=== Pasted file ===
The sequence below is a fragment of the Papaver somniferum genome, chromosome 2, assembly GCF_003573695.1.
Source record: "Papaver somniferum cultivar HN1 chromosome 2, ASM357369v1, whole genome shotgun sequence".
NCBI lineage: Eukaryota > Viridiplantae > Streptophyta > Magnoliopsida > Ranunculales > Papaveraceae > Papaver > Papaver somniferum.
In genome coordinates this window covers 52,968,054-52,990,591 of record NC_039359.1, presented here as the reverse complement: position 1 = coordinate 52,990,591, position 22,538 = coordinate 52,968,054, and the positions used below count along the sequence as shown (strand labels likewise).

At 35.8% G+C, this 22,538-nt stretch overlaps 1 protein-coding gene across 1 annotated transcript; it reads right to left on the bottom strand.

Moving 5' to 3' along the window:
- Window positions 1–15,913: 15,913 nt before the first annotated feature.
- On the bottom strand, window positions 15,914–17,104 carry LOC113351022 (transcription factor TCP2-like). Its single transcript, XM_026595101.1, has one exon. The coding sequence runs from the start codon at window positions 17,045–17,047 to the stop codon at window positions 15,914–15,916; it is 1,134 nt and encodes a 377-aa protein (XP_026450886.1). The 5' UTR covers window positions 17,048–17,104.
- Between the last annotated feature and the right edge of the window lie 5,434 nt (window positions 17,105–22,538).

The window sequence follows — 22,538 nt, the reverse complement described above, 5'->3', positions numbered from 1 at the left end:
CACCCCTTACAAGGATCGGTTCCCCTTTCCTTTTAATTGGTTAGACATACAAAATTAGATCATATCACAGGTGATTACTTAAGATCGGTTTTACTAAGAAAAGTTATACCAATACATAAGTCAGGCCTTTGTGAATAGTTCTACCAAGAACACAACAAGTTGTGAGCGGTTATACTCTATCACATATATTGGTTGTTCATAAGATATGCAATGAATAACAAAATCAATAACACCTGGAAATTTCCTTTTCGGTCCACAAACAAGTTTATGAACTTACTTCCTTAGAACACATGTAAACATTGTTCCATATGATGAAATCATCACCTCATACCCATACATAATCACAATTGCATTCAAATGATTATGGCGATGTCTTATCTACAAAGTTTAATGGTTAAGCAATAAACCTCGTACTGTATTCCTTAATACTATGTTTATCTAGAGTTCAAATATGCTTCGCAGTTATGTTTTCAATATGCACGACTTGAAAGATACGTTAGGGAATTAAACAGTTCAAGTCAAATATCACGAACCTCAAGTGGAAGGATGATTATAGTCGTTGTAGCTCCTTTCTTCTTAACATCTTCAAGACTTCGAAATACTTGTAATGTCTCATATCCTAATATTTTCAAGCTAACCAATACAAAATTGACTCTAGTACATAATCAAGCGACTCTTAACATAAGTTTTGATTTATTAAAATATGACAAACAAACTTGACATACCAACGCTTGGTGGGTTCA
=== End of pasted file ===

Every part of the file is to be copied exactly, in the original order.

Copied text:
The sequence below is a fragment of the Papaver somniferum genome, chromosome 2, assembly GCF_003573695.1.
Source record: "Papaver somniferum cultivar HN1 chromosome 2, ASM357369v1, whole genome shotgun sequence".
NCBI lineage: Eukaryota > Viridiplantae > Streptophyta > Magnoliopsida > Ranunculales > Papaveraceae > Papaver > Papaver somniferum.
In genome coordinates this window covers 52,968,054-52,990,591 of record NC_039359.1, presented here as the reverse complement: position 1 = coordinate 52,990,591, position 22,538 = coordinate 52,968,054, and the positions used below count along the sequence as shown (strand labels likewise).

At 35.8% G+C, this 22,538-nt stretch overlaps 1 protein-coding gene across 1 annotated transcript; it reads right to left on the bottom strand.

Moving 5' to 3' along the window:
- Window positions 1–15,913: 15,913 nt before the first annotated feature.
- On the bottom strand, window positions 15,914–17,104 carry LOC113351022 (transcription factor TCP2-like). Its single transcript, XM_026595101.1, has one exon. The coding sequence runs from the start codon at window positions 17,045–17,047 to the stop codon at window positions 15,914–15,916; it is 1,134 nt and encodes a 377-aa protein (XP_026450886.1). The 5' UTR covers window positions 17,048–17,104.
- Between the last annotated feature and the right edge of the window lie 5,434 nt (window positions 17,105–22,538).

The window sequence follows — 22,538 nt, the reverse complement described above, 5'->3', positions numbered from 1 at the left end:
CACCCCTTACAAGGATCGGTTCCCCTTTCCTTTTAATTGGTTAGACATACAAAATTAGATCATATCACAGGTGATTACTTAAGATCGGTTTTACTAAGAAAAGTTATACCAATACATAAGTCAGGCCTTTGTGAATAGTTCTACCAAGAACACAACAAGTTGTGAGCGGTTATACTCTATCACATATATTGGTTGTTCATAAGATATGCAATGAATAACAAAATCAATAACACCTGGAAATTTCCTTTTCGGTCCACAAACAAGTTTATGAACTTACTTCCTTAGAACACATGTAAACATTGTTCCATATGATGAAATCATCACCTCATACCCATACATAATCACAATTGCATTCAAATGATTATGGCGATGTCTTATCTACAAAGTTTAATGGTTAAGCAATAAACCTCGTACTGTATTCCTTAATACTATGTTTATCTAGAGTTCAAATATGCTTCGCAGTTATGTTTTCAATATGCACGACTTGAAAGATACGTTAGGGAATTAAACAGTTCAAGTCAAATATCACGAACCTCAAGTGGAAGGATGATTATAGTCGTTGTAGCTCCTTTCTTCTTAACATCTTCAAGACTTCGAAATACTTGTAATGTCTCATATCCTAATATTTTCAAGCTAACCAATACAAAATTGACTCTAGTACATAATCAAGCGACTCTTAACATAAGTTTTGATTTATTAAAATATGACAAACAAACTTGACATACCAACGCTTGGTGGGTTCA